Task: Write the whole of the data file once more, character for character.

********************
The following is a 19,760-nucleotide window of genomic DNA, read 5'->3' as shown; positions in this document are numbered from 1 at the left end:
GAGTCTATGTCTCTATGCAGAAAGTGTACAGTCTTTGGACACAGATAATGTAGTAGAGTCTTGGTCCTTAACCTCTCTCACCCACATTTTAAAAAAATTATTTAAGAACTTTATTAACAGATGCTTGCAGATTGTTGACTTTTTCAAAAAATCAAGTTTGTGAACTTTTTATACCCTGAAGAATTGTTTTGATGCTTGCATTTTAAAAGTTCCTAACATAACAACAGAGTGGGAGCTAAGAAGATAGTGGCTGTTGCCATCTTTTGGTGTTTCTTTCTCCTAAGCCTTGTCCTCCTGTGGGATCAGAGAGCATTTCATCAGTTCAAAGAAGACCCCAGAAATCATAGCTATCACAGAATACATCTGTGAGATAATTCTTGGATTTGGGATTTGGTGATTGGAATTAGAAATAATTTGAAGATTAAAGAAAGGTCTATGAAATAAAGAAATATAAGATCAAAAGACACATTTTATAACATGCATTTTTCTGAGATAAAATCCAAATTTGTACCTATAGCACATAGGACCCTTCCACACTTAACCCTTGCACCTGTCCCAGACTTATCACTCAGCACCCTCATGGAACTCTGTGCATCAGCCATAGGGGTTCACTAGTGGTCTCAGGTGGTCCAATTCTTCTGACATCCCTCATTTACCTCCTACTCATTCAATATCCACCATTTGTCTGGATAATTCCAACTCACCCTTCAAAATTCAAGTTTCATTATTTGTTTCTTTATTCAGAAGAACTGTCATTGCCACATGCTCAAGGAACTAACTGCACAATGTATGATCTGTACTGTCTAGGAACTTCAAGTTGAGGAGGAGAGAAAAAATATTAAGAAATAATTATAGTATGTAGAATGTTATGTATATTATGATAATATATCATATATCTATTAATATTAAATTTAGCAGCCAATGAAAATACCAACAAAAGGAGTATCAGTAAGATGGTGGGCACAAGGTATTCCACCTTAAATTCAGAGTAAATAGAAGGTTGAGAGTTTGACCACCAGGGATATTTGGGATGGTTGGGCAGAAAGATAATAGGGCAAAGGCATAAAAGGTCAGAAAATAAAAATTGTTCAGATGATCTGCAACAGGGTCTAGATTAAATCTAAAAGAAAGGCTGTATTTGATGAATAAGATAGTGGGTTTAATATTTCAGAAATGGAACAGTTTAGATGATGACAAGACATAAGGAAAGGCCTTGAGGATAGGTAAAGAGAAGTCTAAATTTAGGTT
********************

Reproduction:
The following is a 19,760-nucleotide window of genomic DNA, read 5'->3' as shown; positions in this document are numbered from 1 at the left end:
GAGTCTATGTCTCTATGCAGAAAGTGTACAGTCTTTGGACACAGATAATGTAGTAGAGTCTTGGTCCTTAACCTCTCTCACCCACATTTTAAAAAAATTATTTAAGAACTTTATTAACAGATGCTTGCAGATTGTTGACTTTTTCAAAAAATCAAGTTTGTGAACTTTTTATACCCTGAAGAATTGTTTTGATGCTTGCATTTTAAAAGTTCCTAACATAACAACAGAGTGGGAGCTAAGAAGATAGTGGCTGTTGCCATCTTTTGGTGTTTCTTTCTCCTAAGCCTTGTCCTCCTGTGGGATCAGAGAGCATTTCATCAGTTCAAAGAAGACCCCAGAAATCATAGCTATCACAGAATACATCTGTGAGATAATTCTTGGATTTGGGATTTGGTGATTGGAATTAGAAATAATTTGAAGATTAAAGAAAGGTCTATGAAATAAAGAAATATAAGATCAAAAGACACATTTTATAACATGCATTTTTCTGAGATAAAATCCAAATTTGTACCTATAGCACATAGGACCCTTCCACACTTAACCCTTGCACCTGTCCCAGACTTATCACTCAGCACCCTCATGGAACTCTGTGCATCAGCCATAGGGGTTCACTAGTGGTCTCAGGTGGTCCAATTCTTCTGACATCCCTCATTTACCTCCTACTCATTCAATATCCACCATTTGTCTGGATAATTCCAACTCACCCTTCAAAATTCAAGTTTCATTATTTGTTTCTTTATTCAGAAGAACTGTCATTGCCACATGCTCAAGGAACTAACTGCACAATGTATGATCTGTACTGTCTAGGAACTTCAAGTTGAGGAGGAGAGAAAAAATATTAAGAAATAATTATAGTATGTAGAATGTTATGTATATTATGATAATATATCATATATCTATTAATATTAAATTTAGCAGCCAATGAAAATACCAACAAAAGGAGTATCAGTAAGATGGTGGGCACAAGGTATTCCACCTTAAATTCAGAGTAAATAGAAGGTTGAGAGTTTGACCACCAGGGATATTTGGGATGGTTGGGCAGAAAGATAATAGGGCAAAGGCATAAAAGGTCAGAAAATAAAAATTGTTCAGATGATCTGCAACAGGGTCTAGATTAAATCTAAAAGAAAGGCTGTATTTGATGAATAAGATAGTGGGTTTAATATTTCAGAAATGGAACAGTTTAGATGATGACAAGACATAAGGAAAGGCCTTGAGGATAGGTAAAGAGAAGTCTAAATTTAGGTT